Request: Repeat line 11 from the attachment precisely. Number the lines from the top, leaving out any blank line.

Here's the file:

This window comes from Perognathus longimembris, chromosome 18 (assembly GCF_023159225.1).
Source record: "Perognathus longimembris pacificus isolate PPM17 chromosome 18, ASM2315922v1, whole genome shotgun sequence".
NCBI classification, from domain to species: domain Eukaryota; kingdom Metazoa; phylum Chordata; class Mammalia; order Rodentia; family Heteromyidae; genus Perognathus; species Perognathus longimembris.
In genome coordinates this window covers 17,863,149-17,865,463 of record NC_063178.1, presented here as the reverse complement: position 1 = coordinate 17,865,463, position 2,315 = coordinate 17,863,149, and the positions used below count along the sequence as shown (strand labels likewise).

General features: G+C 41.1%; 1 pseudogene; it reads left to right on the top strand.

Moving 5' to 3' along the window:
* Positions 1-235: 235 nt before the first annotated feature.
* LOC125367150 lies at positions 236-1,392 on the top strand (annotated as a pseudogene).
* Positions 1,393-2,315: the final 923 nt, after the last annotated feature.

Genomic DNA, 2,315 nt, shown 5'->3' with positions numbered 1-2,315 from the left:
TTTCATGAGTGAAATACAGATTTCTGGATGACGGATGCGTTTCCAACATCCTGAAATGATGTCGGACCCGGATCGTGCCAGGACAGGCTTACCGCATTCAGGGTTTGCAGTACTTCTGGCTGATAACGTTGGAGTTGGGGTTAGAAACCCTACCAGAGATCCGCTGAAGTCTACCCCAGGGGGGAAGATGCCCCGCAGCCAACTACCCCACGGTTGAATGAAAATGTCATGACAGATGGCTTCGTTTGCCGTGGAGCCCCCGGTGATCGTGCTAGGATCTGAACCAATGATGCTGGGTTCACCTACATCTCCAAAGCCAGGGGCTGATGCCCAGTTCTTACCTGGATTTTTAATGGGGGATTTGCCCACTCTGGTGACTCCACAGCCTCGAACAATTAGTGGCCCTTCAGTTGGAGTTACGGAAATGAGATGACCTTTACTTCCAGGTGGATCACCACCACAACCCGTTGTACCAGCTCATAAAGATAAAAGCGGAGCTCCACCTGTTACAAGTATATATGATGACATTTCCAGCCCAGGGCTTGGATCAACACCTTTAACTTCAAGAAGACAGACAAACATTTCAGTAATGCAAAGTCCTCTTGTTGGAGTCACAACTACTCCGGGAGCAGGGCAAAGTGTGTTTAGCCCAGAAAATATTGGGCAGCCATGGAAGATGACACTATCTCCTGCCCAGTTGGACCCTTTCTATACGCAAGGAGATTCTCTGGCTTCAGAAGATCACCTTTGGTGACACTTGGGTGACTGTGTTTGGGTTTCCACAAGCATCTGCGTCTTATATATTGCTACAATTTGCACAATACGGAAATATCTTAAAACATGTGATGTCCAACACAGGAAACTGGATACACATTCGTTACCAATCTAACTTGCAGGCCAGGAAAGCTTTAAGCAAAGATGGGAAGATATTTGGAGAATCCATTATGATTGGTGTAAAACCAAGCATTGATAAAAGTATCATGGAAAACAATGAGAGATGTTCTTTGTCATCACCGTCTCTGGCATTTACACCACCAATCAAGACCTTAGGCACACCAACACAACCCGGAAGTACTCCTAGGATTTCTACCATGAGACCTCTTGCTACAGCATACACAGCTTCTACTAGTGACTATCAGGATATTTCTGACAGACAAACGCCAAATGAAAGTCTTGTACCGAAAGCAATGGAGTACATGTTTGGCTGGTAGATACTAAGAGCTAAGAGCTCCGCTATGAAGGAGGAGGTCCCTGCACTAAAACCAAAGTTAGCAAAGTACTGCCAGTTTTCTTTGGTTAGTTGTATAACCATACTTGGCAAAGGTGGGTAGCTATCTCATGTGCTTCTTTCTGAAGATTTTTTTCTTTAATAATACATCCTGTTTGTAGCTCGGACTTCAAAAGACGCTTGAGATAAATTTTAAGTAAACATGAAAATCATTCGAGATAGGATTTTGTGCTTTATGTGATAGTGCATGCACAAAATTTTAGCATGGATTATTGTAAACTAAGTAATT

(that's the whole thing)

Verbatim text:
TTTCATGAGTGAAATACAGATTTCTGGATGACGGATGCGTTTCCAACATCCTGAAATGATGTCGGACCCGGATCGTGCCAGGACAGGCTTACCGCATTCAGGGTTTGCAGTACTTCTGGCTGATAACGTTGGAGTTGGGGTTAGAAACCCTACCAGAGATCCGCTGAAGTCTACCCCAGGGGGGAAGATGCCCCGCAGCCAACTACCCCACGGTTGAATGAAAATGTCATGACAGATGGCTTCGTTTGCCGTGGAGCCCCCGGTGATCGTGCTAGGATCTGAACCAATGATGCTGGGTTCACCTACATCTCCAAAGCCAGGGGCTGATGCCCAGTTCTTACCTGGATTTTTAATGGGGGATTTGCCCACTCTGGTGACTCCACAGCCTCGAACAATTAGTGGCCCTTCAGTTGGAGTTACGGAAATGAGATGACCTTTACTTCCAGGTGGATCACCACCACAACCCGTTGTACCAGCTCATAAAGATAAAAGCGGAGCTCCACCTGTTACAAGTATATATGATGACATTTCCAGCCCAGGGCTTGGATCAACACCTTTAACTTCAAGAAGACAGACAAACATTTCAGTAATGCAAAGTCCTCTTGTTGGAGTCACAACTACTCCGGGAGCAGGGCAAAGTGTGTTTAGCCCAGAAAATATTGGGCAGCCATGGAAGATGACACTATCTCCTGCCCAGTTGGACCCTTTCTATACGCAAGGAGATTCTCTGGCTTCAGAAGATCACCTTTGGTGACACTTGGGTGACTGTGTTTGGGTTTCCACAAGCATCTGCGTCTTATATATTGCTACAATTTGCACAATACGGAAATATCTTAAAACATGTGATGTCCAACACAGGAAACTGGATACACATTCGTTACCAATCTAACTTGCAGGCCAGGAAAGCTTTAAGCAAAGATGGGAAGATATTTGGAGAATCCATTATGATTGGTGTAAAACCAAGCATTGATAAAAGTATCATGGAAAACAATGAGAGATGTTCTTTGTCATCACCGTCTCTGGCATTTACACCACCAATCAAGACCTTAGGCACACCAACACAACCCGGAAGTACTCCTAGGATTTCTACCATGAGACCTCTTGCTACAGCATACACAGCTTCTACTAGTGACTATCAGGATATTTCTGACAGACAAACGCCAAATGAAAGTCTTGTACCGAAAGCAATGGAGTACATGTTTGGCTGGTAGATACTAAGAGCTAAGAGCTCCGCTATGAAGGAGGAGGTCCCTGCACTAAAACCAAAGTTAGCAAAGTACTGCCAGTTTTCTTTGGTTAGTTGTATAACCATACTTGGCAAAGGTGGGTAGCTATCTCATGTGCTTCTTTCTGAAGATTTTTTTCTTTAATAATACATCCTGTTTGTAGCTCGGACTTCAAAAGACGCTTGAGATAAATTTTAAGTAAACATGAAAATCATTCGAGATAGGATTTTGTGCTTTATGTGATAGTGCATGCACAAAATTTTAGCATGGATTATTGTAAACTAAGTAATT